Where better to begin than with the letter I sent to friends and family about what compels me to go on retreat?
On February 23, I will begin my third weeklong Street Retreat. I’m excited to go on retreat and also to share with you what this practice means to me.
First, the logistics are that I will carry with me what I need (warm clothes, sleeping bag, toothbrush) and will (temporarily) let go of for seven days the privileges I can – cell phone, money, house keys. The “retreat center” for me and my group is the streets of San Francisco, which will provide what we need.
I am most excited for the quiet mind and simplicity of needs (food, reflection, sleep) during this time. Retreating in February, I expect it may be colder and wetter than my prior April retreats, and I welcome whatever this experience holds.
I have heard, “do not criticize another person until you have walked a mile in their shoes.” What about helping? Can you know how to really help another person before you’ve walked closely beside them for a while?
It can be hard work to listen to someone, without just trying to solve their problems. When someone shares a request, it can be hard to decide how to respond. Is there a deeper request unspoken? In the absence of a request, one may still offer or even insist on giving help. Where do we cross the line from accompanying someone with a generosity of spirit to reducing them to an object of charity in our own identity as a hero?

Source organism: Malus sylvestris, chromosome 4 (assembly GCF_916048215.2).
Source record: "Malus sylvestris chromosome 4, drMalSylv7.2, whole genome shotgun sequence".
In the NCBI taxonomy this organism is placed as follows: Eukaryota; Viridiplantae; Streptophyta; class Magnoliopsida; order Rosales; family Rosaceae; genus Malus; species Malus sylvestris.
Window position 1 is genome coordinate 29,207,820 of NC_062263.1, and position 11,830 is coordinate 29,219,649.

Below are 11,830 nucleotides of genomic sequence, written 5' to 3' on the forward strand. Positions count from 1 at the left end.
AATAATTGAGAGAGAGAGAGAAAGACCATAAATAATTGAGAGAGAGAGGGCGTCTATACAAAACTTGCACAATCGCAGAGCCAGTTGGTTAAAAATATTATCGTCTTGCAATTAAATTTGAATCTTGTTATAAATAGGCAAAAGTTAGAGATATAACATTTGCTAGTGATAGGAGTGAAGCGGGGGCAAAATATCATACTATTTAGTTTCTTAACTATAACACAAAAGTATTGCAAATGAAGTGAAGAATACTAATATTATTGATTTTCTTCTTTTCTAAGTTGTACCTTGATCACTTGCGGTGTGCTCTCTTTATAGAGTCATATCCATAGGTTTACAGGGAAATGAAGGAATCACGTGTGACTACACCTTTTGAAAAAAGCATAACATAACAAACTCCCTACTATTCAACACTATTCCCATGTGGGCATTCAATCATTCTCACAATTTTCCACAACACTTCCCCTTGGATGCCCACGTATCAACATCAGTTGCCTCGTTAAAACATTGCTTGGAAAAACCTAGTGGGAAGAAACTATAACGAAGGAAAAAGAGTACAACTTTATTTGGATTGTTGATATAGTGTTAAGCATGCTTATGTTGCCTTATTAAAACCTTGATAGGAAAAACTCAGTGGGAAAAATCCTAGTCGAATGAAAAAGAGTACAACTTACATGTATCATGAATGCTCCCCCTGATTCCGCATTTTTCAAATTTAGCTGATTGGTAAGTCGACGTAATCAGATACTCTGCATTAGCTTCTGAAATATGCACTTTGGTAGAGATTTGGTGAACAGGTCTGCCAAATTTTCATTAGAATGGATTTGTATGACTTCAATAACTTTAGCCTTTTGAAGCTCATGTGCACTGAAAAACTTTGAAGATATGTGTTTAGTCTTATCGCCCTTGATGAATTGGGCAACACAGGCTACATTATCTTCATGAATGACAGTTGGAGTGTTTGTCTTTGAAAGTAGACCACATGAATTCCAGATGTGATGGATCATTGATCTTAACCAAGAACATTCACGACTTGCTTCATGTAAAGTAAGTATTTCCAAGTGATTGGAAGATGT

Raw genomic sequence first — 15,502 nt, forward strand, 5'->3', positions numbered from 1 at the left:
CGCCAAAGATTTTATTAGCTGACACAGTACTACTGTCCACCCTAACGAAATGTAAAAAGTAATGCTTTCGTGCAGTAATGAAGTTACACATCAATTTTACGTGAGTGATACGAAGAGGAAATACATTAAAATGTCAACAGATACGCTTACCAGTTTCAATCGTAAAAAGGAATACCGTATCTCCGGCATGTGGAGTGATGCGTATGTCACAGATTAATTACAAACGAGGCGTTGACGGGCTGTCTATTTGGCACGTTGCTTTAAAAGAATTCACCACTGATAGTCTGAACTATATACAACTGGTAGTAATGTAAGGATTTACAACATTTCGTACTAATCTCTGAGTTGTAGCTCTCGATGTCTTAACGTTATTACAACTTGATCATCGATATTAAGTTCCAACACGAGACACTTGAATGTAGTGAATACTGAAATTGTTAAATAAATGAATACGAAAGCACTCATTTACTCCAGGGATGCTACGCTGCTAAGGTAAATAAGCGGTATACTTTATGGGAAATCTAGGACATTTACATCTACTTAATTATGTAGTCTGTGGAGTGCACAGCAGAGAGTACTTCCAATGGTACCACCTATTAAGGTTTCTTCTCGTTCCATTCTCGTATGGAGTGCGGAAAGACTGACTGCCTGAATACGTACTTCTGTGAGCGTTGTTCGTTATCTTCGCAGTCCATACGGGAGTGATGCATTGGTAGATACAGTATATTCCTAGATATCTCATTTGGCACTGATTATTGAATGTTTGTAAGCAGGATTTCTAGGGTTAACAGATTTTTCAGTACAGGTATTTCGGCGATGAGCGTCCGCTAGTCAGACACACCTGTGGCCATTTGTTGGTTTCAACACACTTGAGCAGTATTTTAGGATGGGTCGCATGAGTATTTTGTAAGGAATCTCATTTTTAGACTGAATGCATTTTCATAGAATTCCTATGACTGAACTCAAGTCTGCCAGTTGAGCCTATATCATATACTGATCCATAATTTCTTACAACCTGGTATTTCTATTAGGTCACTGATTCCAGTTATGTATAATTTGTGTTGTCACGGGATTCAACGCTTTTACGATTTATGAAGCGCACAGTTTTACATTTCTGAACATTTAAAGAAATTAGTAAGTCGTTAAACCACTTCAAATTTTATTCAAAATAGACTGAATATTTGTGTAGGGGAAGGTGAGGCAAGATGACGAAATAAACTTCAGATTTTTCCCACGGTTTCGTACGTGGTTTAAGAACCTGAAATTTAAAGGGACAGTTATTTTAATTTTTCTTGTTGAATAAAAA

When I walk the streets on retreat, I walk in my own shoes. My shoes may get soaked. My feet may get sore. My back may start to ache. But they are all my own. The experience is mine.
I go on retreat not to pretend to be something I am not, but to listen more deeply inside myself. I go on retreat to learn about myself and to open myself to new perspectives by experiencing our society and systems from the street.
I am grateful to the Faithful Fools, with whom I have volunteered for five years and have worked full-time these past two years, for making experiences like this possible. As I go into the streets with eleven companions from February 23 to March 1, I invite you to be with me this year by sharing a question or poem or object that you’d like me to walk with during this time. I also invite you to join me on a one day (day-time) street retreat in the coming weeks or months.
I want to reassure you that I will be safe and that living on the street is not a lifestyle I am adopting, but rather that poverty is complex and painful and worth trying to understand.